FDA CLEARS BRISTOL-MYERS SQUIBB'S SERZONE(R)
New Antidepressant Offers Low Incidence of Side Effects and
Markedly Different Customer-Sensitive Pricing Strategy
PRINCETON, N.J., Jan. 5 /PRNewswire/ -- Bristol-Myers Squibb Company (NYSE NYSE
See: New York Stock Exchange : BMY) announced today that the U.S. Food and Drug Administration has cleared Serzone(R) (nefazodone HCI) for the treatment of depression. The new antidepressant will be available in pharmacies within a few weeks.
"Serzone is a new option for patients and physicians, in terms of safety and tolerability in the treatment of depression," says Sheldon H. Preskorn, M.D., Director, Psychiatric Research Institute, Wichita, Kansas.
Serzone is a new antidepressant with a chemical structure unrelated to selective serotonin reuptake inhibitors (SSRIs), tricyclic antidepressants (TCAs) and monoamine oxidase inhibitors (MAOIs). Serzone has two actions in the serotonin synapse. Like SSRIs, Serzone inhibits serotonin (5HT) reuptake. Unlike SSRIs, Serzone blocks 5HT2 receptors. Preclinical studies also show inhibition of norepinephrine reuptake and antagonism of alpha1-adrenergic receptors; no affinity for alpha2- and beta-adrenergic, 5HT1A, cholinergic cholinergic /cho·lin·er·gic/ (ko?lin-er´jik)
1. parasympathomimetic; stimulated, activated, or transmitted by choline (acetylcholine); said of the sympathetic and parasympathetic nerve fibers that liberate acetylcholine at a , dopaminergic dopaminergic /do·pa·min·er·gic/ (do?pah-men-er´jik) activated or transmitted by dopamine; pertaining to tissues or organs affected by dopamine.
adj. or benzodiazepine benzodiazepine (bĕn'zōdīăz`əpēn'), any of a class of drugs prescribed for their tranquilizing, antianxiety, sedative, and muscle-relaxing effects. Benzodiazepines are also prescribed for epilepsy and alcohol withdrawal. receptors.
Clinical studies show that many depressed patients treated with Serzone experience effective antidepressant response within several weeks of the initiation of treatment. Significant improvement also was found for certain factors of the Hamilton Depression Rating Scale The Hamilton Depression Rating Scale (HAM-D) is a 21-question multiple choice questionnaire which doctors may use to rate the severity of a patient's depression. It was originally published in 1960 by Max Hamilton, and is presently one of the most commonly used scales for rating , such as the anxiety factor and the sleep disturbance factor.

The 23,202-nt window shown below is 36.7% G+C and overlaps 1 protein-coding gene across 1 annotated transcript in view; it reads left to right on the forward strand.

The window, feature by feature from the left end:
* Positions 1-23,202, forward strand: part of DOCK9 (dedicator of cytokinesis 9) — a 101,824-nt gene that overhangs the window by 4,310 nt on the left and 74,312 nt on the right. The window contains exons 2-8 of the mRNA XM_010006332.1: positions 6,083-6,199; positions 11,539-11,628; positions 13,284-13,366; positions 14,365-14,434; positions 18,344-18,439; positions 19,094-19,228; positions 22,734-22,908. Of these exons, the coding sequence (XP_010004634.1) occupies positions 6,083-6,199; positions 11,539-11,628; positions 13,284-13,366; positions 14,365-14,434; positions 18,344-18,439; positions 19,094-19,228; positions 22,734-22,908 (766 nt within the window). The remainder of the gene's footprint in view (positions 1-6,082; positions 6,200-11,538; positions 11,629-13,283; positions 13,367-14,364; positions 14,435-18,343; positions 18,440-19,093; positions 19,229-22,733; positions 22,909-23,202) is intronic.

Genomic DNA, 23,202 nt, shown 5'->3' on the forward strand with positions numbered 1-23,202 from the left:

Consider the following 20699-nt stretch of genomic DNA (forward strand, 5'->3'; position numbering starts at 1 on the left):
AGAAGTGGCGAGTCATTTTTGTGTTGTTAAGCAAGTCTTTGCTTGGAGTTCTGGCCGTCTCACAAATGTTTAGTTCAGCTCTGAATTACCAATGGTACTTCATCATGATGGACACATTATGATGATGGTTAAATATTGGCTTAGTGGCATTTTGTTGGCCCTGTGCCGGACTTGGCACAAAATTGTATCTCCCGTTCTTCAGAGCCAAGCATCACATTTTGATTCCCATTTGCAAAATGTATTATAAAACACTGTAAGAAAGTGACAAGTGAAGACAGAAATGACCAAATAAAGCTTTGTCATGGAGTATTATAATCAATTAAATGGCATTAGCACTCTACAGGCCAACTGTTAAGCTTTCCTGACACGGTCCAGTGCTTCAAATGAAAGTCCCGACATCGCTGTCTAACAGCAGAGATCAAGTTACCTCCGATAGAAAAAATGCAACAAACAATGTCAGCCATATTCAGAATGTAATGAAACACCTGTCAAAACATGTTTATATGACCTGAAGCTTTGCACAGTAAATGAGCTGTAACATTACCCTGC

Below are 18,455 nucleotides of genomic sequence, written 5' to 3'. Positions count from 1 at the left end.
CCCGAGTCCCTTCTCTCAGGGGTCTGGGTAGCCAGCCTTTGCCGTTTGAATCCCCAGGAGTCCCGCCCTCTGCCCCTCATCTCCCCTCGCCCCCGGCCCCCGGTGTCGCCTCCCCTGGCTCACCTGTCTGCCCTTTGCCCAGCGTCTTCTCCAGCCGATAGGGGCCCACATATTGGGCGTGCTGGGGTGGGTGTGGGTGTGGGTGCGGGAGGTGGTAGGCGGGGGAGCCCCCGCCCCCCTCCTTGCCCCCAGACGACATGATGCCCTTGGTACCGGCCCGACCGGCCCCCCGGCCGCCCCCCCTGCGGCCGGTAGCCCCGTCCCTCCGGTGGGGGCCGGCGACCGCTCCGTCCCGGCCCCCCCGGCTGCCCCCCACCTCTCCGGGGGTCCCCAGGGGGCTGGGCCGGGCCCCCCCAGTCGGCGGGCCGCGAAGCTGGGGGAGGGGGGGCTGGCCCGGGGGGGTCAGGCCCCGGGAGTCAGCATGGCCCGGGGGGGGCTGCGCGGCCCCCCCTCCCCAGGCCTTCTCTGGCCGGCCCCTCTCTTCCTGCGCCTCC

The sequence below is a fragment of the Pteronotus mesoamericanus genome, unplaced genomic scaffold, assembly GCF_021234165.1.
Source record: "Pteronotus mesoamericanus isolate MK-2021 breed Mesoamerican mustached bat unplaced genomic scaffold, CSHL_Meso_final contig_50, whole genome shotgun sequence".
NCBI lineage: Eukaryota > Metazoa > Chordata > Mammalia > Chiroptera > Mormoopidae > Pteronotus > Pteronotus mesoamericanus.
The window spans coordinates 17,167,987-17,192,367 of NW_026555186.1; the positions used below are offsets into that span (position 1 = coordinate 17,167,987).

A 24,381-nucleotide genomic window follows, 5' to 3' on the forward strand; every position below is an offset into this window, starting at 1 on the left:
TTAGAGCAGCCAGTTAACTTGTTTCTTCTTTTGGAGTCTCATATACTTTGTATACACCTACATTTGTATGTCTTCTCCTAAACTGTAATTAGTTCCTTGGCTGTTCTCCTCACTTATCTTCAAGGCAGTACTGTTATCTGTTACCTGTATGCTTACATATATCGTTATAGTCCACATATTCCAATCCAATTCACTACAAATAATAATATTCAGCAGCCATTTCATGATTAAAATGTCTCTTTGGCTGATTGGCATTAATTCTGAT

Many depressed patients treated with currently available antidepressants may experience unwanted medication-induced side effects. Serzone has a low incidence of certain troublesome side effects, including tremor, agitation and sexual dysfunction. The reported incidence of sexual dysfunction, such as anorgasmia anorgasmia /an·or·gas·mia/ (an?or-gaz´me-ah) inability or failure to experience orgasm.anorgas´mic , delayed ejaculation or decreased libido with Serzone is 1.5 percent. In addition, there are no reports of anorexia, weight gain or elevated blood pressure.
Adverse events with Serzone reported with an incidence of five percent or greater and significantly different from placebo were nausea, somnolence somnolence /som·no·lence/ (som´no-lens) drowsiness or sleepiness, particularly in excess.